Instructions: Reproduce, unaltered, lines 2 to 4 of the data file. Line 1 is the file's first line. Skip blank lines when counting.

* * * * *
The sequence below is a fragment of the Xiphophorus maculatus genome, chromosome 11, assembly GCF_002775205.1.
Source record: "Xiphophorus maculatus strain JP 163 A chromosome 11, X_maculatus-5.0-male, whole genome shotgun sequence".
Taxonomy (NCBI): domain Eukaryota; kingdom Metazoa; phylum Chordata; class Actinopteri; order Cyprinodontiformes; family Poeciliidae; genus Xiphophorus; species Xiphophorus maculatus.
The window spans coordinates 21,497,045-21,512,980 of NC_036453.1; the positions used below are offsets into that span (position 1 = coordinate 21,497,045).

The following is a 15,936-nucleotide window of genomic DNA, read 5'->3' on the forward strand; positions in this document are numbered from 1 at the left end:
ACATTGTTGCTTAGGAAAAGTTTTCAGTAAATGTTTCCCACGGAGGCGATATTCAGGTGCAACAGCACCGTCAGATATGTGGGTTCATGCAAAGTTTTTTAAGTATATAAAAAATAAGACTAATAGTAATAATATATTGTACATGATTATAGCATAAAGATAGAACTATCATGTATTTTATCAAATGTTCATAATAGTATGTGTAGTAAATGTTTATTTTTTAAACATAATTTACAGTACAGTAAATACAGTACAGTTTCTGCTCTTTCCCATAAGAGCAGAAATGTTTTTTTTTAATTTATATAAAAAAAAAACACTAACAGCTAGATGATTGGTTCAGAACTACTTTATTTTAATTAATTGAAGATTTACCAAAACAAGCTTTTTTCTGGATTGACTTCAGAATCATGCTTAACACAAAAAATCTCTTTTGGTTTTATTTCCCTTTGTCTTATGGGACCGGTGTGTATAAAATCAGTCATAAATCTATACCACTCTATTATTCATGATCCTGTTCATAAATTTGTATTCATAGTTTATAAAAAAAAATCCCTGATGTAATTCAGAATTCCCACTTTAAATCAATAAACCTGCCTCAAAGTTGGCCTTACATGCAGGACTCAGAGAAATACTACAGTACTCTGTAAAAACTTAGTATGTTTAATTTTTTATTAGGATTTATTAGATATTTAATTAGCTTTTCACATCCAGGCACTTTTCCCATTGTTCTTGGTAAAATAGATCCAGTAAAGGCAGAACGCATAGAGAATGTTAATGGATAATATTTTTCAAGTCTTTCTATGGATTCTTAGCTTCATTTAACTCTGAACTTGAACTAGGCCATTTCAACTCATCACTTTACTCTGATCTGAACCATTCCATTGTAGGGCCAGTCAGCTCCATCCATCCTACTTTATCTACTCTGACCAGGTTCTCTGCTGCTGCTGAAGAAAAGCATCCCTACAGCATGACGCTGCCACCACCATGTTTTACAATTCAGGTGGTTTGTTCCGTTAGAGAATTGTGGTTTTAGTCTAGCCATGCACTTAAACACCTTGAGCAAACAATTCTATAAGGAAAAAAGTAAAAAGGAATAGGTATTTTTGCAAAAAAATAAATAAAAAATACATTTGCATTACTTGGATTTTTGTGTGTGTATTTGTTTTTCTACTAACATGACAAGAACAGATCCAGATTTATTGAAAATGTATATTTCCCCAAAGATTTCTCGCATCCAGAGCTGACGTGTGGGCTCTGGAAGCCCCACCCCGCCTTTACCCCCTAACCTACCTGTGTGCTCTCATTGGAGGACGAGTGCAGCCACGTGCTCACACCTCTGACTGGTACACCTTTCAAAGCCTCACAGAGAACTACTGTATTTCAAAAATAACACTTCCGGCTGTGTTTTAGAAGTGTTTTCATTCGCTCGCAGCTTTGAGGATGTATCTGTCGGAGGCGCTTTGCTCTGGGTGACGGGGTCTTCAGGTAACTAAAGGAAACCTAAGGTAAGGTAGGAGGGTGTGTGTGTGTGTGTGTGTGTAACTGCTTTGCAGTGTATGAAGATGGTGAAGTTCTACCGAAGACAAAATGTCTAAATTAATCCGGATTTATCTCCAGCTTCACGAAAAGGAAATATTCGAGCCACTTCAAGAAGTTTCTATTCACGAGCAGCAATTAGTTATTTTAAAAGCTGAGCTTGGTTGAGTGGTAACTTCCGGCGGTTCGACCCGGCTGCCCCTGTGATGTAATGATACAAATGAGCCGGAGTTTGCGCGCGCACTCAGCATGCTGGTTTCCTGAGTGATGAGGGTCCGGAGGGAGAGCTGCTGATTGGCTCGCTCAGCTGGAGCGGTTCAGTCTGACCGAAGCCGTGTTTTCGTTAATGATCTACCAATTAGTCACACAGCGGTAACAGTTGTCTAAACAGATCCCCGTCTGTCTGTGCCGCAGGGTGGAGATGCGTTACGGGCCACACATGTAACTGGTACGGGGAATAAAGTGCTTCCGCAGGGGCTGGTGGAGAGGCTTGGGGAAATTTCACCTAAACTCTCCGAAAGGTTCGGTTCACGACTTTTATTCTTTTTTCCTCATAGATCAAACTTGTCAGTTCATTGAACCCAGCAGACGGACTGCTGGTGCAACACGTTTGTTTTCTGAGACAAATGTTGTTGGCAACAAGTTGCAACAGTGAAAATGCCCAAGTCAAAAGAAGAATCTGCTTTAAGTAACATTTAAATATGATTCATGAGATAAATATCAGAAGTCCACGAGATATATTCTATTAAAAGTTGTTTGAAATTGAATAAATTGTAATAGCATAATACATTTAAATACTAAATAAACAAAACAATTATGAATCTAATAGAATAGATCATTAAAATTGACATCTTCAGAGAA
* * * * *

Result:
Source record: "Xiphophorus maculatus strain JP 163 A chromosome 11, X_maculatus-5.0-male, whole genome shotgun sequence".
Taxonomy (NCBI): domain Eukaryota; kingdom Metazoa; phylum Chordata; class Actinopteri; order Cyprinodontiformes; family Poeciliidae; genus Xiphophorus; species Xiphophorus maculatus.
The window spans coordinates 21,497,045-21,512,980 of NC_036453.1; the positions used below are offsets into that span (position 1 = coordinate 21,497,045).